Posts

Using Value Object as an ActiveRecord Attribute

Two weeks ago, I was working on a simple task, to add a query param to an embed url. This embed is actually from the main site, which I'm also working on occasionally. I understands how this urls work and which path of a url lead to which resource. And while my task was just to add a query param, I had to add it in 2 different classes. Which of course, as a good software engineer, I think that at least something must be refactored.The problem was in attempts to validate the embed url, these classes uses almost similar but slightly different method. One of them only needs to validate a livestreaming url, and the other needs to validate  both livestreaming and vod urls. In my first few attempts, I wrote a couple of validator classes, and I even tried to use ActiveSupport::Concern to wrap the validators. But something keep telling me, "Hey, this doesn't feel right, but that one doesn't either". "Yea, okay. But what will feel right?" Yes, you read the title…

Setting up a Green Branch

Lately, I've been working on short chores. Most of them can be finished in an hour or less. To keep my productivity high, while waiting for the CI test for said chore, I would start another chore. At the time I finished the second chore and the first chore's tests were all green, I need to submit a merge request and wait for the approvals. That is another waiting time, which means that I can start the third chore while waiting for the second chore's tests to finish.
Working with git means that every chore will start on its own branch. Usually, my workflow when starting a new branch was like this: Checked out the master branch,Pulled the latest commits from remote repository,Looked for the latest green tag (which is a commit in master that has passed the latest test),Copy that tag name,Check out the tag,And finally check out a new branch from that tag. Those are the 6 steps to do for just a chore. Imagine that for like 5 chores a day, I can have 30 steps to repeat every day. A…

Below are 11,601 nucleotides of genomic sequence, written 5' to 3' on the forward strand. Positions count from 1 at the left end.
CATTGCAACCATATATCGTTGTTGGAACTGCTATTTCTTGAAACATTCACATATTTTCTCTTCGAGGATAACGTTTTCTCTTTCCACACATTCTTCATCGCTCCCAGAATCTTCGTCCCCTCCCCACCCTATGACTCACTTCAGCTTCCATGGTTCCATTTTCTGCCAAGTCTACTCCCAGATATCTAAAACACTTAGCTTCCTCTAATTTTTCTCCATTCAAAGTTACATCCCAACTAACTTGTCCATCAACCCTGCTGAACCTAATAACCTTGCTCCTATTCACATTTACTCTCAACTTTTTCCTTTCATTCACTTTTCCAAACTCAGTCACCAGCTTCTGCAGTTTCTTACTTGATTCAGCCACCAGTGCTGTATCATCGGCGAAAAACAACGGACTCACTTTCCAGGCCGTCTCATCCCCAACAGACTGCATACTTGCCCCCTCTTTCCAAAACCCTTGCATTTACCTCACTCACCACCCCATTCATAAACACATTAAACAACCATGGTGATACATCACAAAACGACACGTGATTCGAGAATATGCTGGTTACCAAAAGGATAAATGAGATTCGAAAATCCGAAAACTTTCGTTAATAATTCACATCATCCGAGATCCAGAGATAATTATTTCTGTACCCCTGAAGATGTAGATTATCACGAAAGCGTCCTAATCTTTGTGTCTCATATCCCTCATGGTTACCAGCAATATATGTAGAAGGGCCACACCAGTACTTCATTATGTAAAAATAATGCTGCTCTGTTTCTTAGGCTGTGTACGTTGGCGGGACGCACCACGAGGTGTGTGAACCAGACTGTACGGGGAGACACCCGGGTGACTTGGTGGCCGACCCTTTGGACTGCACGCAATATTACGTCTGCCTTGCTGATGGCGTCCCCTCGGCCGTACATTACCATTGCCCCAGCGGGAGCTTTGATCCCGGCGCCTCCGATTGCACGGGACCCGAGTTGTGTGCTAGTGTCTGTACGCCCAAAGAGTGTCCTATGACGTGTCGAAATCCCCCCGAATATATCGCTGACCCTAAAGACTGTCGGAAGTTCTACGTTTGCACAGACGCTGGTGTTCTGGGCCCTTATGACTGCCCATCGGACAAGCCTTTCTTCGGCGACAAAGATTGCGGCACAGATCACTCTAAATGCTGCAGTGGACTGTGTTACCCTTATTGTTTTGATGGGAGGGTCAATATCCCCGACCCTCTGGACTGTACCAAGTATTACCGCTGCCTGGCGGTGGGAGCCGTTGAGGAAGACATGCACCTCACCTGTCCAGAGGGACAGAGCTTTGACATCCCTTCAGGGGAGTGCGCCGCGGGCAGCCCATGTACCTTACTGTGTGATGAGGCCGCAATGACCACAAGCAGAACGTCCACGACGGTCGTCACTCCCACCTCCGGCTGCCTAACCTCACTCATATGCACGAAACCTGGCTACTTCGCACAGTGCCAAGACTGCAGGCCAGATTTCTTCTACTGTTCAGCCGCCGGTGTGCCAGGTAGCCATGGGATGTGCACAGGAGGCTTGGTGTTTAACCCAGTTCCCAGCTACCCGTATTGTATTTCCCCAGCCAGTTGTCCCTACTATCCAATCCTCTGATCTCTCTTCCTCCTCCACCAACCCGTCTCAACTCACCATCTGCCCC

How to Upgrade PostgreSQL 10 Cluster to 12 in Ubuntu 20.04

When I upgraded my Ubuntu 18.04 to 20.04, the postgresql package was upgraded from version 10 to 12. But the upgrade couldn't remove the postgresql-10 package, because there were v10 clusters in my system, and I had to manually upgrade them. This is how I migrate the v10 cluster to v12 cluster.

To begin with, Postgre has this pg_upgrade command. Here is the link to the documentation. The syntax is as follows:

pg_upgrade -b oldbindir -B newbindir -d oldconfigdir -D newconfigdir[option...]
It is in /usr/lib/postgresql/<version>/bin/ directory. But when I ran this command within my linux user context, I got Permission denied. It also forbids running as sudo either. The only way that makes sense now is running this command as postgres. Please note that I'm using the --check flag below to avoid running the real migration. And don't forget to stop the postgresql service beforehand.
chris@focal:~$ sudo systemctl stop postgresql chris@focal:~$ sudo su - postgres postgres@focal:~…

Monkey Patching Vagrant LXC Issue in Ubuntu 20.04

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Ubuntu 20.04 Focal Fossa was officially launched just a couple of weeks ago. And I thought it was the best time to say goodbye to my Ubuntu 18.04. Looking back then, I was so determined entering the world of Ubuntu 20.04. But little that I knew, I will be losing sleep figuring out why my vagrant lxcs won't "vagrant up".  

It started with my attempt to upgrade the operating system. I opened up the Software Updater, but there was no upgrade offer anywhere in the prompt. I checked the settings in Software & Updates app. Looked into the "Updates" tab, the "Notify me of a new Ubuntu version:" option said: "For long term support version". Well, 20.04 is an LTS, isn't it. It should be there, but why it isn't?

Changing the option to "For any new version", prompted me with 19.10 upgrade but no thanks, 19.10 is so yesterday.What have I missed? Googled it and I found that Software Updater won't give you the prompt, until the do…